Despite what you’ve seen or heard, Eastern Kentucky is not just shacks and run down trailers.  There are nice little neighborhoods in almost every town.  I lived in one of those.  So did my friend.

My friend lived at the end of a street in a garage apartment next door to his grandmother.  Grandma lived alone in a small but nice house.  That is to say that Grandma lived alone until my friend’s cousins moved in with her.  The cousins were teenagers, probably 15 and 17.  They had moved from “up North.”  Typically, up North meant Michigan or Ohio, where the people talked funny.  The cousins talked funny, too.

The cousins were odd lads.  They didn’t go school.  I never found out what happened–if anything–to their parents.  The cousins just arrived one day.  They delivered the morning newspaper for a while.  When people stopped getting their papers, Dick Russell, owner of a the store where the papers were picked up in the morning, spied on them one morning.  When the papers were dropped in front of his store,  Mr. Russell watched the cousins take the bundle and toss it in the river.  When they didn’t throw them in the river, they dragged the papers along the ground crying as they made their rounds.  Like I said, odd.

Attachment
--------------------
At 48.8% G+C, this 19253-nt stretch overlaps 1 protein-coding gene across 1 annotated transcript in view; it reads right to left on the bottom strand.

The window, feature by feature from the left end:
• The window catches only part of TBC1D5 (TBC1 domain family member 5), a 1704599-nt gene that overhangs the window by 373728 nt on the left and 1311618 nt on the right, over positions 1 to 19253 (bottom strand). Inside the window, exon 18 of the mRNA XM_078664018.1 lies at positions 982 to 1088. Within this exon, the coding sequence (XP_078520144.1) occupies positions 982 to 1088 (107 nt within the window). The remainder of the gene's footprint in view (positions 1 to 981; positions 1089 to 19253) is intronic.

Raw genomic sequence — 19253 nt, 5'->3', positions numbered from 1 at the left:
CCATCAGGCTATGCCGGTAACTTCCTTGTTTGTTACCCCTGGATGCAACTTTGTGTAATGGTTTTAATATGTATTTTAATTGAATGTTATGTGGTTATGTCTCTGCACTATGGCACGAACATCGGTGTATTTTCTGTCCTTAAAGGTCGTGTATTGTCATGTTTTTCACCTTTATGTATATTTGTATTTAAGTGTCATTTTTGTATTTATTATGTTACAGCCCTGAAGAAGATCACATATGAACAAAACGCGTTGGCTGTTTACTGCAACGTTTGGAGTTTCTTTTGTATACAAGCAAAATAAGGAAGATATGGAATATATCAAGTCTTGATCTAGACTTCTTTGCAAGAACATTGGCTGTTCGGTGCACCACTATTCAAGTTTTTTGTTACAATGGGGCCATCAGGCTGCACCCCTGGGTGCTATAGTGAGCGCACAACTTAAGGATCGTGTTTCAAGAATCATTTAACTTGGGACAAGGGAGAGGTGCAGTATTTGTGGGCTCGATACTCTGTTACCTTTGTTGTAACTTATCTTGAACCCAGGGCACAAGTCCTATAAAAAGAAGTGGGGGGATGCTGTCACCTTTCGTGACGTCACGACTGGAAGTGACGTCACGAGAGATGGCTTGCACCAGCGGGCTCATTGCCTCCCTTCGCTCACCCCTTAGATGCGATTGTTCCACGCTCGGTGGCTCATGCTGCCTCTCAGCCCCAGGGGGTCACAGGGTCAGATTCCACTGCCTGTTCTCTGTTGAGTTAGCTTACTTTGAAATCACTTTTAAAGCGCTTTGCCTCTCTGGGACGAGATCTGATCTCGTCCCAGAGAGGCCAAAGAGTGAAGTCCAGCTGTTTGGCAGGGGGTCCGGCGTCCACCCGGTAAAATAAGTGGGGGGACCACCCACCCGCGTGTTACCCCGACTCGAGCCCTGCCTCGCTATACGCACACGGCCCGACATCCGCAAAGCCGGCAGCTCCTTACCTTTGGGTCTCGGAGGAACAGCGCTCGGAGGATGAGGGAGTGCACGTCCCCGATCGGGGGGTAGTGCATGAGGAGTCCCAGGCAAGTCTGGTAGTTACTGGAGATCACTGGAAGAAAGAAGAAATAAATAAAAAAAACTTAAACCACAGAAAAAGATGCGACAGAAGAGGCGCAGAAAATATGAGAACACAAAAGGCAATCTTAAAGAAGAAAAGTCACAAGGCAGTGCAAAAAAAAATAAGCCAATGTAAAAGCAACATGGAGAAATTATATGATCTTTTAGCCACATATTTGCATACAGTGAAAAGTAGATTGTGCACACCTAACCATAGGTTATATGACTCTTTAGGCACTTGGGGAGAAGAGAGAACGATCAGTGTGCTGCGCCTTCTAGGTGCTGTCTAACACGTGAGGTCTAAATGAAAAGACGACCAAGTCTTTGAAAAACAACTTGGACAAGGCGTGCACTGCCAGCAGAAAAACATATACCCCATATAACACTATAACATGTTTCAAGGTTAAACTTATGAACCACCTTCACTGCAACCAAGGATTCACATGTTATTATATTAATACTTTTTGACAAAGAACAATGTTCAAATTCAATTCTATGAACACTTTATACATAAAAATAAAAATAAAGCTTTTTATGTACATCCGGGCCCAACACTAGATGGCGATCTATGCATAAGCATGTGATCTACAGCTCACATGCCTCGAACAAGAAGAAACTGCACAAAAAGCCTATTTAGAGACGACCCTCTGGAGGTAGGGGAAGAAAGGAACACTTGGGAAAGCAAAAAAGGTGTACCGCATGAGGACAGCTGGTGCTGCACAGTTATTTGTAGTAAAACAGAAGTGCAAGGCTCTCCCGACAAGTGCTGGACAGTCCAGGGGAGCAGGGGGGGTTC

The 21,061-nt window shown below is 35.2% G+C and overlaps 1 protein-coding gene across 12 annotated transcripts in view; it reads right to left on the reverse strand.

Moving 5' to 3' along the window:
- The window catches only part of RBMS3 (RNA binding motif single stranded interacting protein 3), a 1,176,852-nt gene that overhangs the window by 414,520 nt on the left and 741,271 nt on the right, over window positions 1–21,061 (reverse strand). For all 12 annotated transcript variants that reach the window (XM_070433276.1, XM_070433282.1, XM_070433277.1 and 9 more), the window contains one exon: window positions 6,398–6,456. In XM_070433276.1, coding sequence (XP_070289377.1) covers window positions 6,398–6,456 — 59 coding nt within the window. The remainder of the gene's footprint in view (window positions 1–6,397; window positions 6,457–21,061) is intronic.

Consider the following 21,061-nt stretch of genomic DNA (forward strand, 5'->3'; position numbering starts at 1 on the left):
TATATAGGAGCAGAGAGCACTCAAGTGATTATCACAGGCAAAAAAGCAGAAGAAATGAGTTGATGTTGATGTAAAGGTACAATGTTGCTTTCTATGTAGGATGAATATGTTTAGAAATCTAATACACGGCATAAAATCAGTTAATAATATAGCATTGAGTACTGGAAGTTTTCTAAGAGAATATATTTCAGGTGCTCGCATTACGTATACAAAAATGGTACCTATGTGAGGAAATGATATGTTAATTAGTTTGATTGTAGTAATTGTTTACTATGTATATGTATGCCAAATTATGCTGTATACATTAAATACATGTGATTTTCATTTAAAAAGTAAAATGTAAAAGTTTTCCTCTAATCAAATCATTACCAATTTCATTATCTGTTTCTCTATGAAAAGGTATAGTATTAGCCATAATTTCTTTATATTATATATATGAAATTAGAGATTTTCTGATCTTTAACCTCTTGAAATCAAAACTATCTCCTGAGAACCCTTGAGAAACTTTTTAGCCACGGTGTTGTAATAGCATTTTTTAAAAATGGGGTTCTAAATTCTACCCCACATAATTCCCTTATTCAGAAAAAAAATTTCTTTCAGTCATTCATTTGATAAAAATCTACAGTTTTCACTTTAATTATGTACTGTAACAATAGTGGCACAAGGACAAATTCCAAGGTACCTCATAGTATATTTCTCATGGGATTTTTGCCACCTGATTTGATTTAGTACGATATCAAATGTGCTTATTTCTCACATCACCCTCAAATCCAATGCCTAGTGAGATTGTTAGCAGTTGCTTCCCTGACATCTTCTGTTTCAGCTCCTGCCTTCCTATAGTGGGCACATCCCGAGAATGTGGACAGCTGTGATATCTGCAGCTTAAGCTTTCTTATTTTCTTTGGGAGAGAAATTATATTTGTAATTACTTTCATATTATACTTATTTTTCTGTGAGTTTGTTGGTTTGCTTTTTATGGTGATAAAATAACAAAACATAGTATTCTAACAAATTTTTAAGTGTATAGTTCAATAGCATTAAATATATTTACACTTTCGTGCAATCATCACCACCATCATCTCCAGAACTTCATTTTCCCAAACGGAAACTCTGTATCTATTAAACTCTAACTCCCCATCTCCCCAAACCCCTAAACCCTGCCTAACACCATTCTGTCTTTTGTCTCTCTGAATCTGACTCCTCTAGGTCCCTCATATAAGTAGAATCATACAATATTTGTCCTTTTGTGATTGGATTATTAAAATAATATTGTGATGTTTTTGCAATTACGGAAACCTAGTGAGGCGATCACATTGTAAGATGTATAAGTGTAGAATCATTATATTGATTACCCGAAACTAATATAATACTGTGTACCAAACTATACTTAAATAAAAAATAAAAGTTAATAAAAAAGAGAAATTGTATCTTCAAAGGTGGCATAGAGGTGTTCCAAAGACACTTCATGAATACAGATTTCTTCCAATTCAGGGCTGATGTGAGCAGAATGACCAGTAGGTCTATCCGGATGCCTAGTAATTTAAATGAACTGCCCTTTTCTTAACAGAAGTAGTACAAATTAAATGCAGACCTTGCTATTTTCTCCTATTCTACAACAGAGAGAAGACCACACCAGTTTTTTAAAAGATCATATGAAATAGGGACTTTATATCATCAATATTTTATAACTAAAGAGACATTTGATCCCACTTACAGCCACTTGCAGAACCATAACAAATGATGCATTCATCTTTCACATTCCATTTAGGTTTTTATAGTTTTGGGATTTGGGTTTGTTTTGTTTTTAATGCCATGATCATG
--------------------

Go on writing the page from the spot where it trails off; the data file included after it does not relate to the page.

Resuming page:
My friend was always regaling me in stories of his cousins’ antics.  The cousins were several years older than us, but we took great delight in terrorizing them.  Once, we told one of them that we had put grass and sticks in the gas tank of his car.  Oh, did he get mad.  The joke was almost on us as he lit his cigarette lighter to get a better look in the tank.  Our screams of terror made him drop the lighter.  Again, odd birds they were.

One of the cousins, in particular, was a bit of a thorn in the side of his uncle (my friend’s father).  Now, I don’t know if he actually did anything to merit this or if the Uncle was just generally disagreeable.  Regardless, it was a bit of ritual for the Uncle to castigate the Cousin when got home from work.  Usually, this centered around the Cousin being lazy and good-for-nothin’.  I witnessed this several times myself.  Normally, it started with the Uncle getting out  of his truck and greeting the Cousin with something like, “What in the hell have you been doing all day?  Pick up this stuff up out of the yard!”

So it went one fateful afternoon.  There was a driveway leading from the street to the garage on the left side of Grandma’s house.  The drive was about 75 feet long.  The Uncle parked his truck right in front of the garage.  He got out of the truck and slammed the door.  He immediately spotted the Cousin reclined at the bottom of a tree enjoying a cigarette.  “What the hell are you doing? Clean all this up!”  The Cousin had been working on some type of project requiring the dis-assembly of various small engines.  Apparently, he had lost interest or direction during the project and abandoned it.  The Cousin only responded that he was “working on it.”